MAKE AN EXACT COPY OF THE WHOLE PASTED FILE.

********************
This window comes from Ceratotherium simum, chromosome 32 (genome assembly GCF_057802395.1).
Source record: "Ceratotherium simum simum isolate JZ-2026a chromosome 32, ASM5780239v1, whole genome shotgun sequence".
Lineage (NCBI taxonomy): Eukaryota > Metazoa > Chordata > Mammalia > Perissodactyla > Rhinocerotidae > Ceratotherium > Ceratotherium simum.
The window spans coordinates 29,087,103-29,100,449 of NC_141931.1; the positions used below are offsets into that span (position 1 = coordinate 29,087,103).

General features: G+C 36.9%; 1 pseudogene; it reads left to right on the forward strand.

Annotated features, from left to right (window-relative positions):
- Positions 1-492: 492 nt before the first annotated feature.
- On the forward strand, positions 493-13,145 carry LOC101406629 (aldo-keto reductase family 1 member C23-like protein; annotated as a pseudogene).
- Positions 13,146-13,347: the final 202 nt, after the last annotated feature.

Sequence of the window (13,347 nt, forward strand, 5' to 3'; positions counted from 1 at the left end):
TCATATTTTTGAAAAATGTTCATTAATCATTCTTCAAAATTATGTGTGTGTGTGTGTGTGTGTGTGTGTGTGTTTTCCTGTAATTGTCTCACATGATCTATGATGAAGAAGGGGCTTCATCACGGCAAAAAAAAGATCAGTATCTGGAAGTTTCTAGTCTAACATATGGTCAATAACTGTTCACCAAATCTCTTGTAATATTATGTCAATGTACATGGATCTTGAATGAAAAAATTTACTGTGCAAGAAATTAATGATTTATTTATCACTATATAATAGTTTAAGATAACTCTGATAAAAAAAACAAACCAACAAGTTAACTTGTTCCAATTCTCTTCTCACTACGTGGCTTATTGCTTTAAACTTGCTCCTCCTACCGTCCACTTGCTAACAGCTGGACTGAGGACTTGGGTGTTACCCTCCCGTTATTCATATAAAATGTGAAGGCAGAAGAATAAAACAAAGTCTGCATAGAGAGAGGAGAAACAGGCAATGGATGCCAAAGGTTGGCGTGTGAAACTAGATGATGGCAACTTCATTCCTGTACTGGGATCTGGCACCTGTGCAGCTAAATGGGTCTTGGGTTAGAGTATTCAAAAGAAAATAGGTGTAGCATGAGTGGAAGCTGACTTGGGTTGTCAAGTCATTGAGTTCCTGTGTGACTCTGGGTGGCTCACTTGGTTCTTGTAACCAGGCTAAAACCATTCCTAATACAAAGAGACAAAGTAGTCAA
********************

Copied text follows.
This window comes from Ceratotherium simum, chromosome 32 (genome assembly GCF_057802395.1).
Source record: "Ceratotherium simum simum isolate JZ-2026a chromosome 32, ASM5780239v1, whole genome shotgun sequence".
Lineage (NCBI taxonomy): Eukaryota > Metazoa > Chordata > Mammalia > Perissodactyla > Rhinocerotidae > Ceratotherium > Ceratotherium simum.
The window spans coordinates 29,087,103-29,100,449 of NC_141931.1; the positions used below are offsets into that span (position 1 = coordinate 29,087,103).

General features: G+C 36.9%; 1 pseudogene; it reads left to right on the forward strand.

Annotated features, from left to right (window-relative positions):
- Positions 1-492: 492 nt before the first annotated feature.
- On the forward strand, positions 493-13,145 carry LOC101406629 (aldo-keto reductase family 1 member C23-like protein; annotated as a pseudogene).
- Positions 13,146-13,347: the final 202 nt, after the last annotated feature.

Sequence of the window (13,347 nt, forward strand, 5' to 3'; positions counted from 1 at the left end):
TCATATTTTTGAAAAATGTTCATTAATCATTCTTCAAAATTATGTGTGTGTGTGTGTGTGTGTGTGTGTGTGTTTTCCTGTAATTGTCTCACATGATCTATGATGAAGAAGGGGCTTCATCACGGCAAAAAAAAGATCAGTATCTGGAAGTTTCTAGTCTAACATATGGTCAATAACTGTTCACCAAATCTCTTGTAATATTATGTCAATGTACATGGATCTTGAATGAAAAAATTTACTGTGCAAGAAATTAATGATTTATTTATCACTATATAATAGTTTAAGATAACTCTGATAAAAAAAACAAACCAACAAGTTAACTTGTTCCAATTCTCTTCTCACTACGTGGCTTATTGCTTTAAACTTGCTCCTCCTACCGTCCACTTGCTAACAGCTGGACTGAGGACTTGGGTGTTACCCTCCCGTTATTCATATAAAATGTGAAGGCAGAAGAATAAAACAAAGTCTGCATAGAGAGAGGAGAAACAGGCAATGGATGCCAAAGGTTGGCGTGTGAAACTAGATGATGGCAACTTCATTCCTGTACTGGGATCTGGCACCTGTGCAGCTAAATGGGTCTTGGGTTAGAGTATTCAAAAGAAAATAGGTGTAGCATGAGTGGAAGCTGACTTGGGTTGTCAAGTCATTGAGTTCCTGTGTGACTCTGGGTGGCTCACTTGGTTCTTGTAACCAGGCTAAAACCATTCCTAATACAAAGAGACAAAGTAGTCAA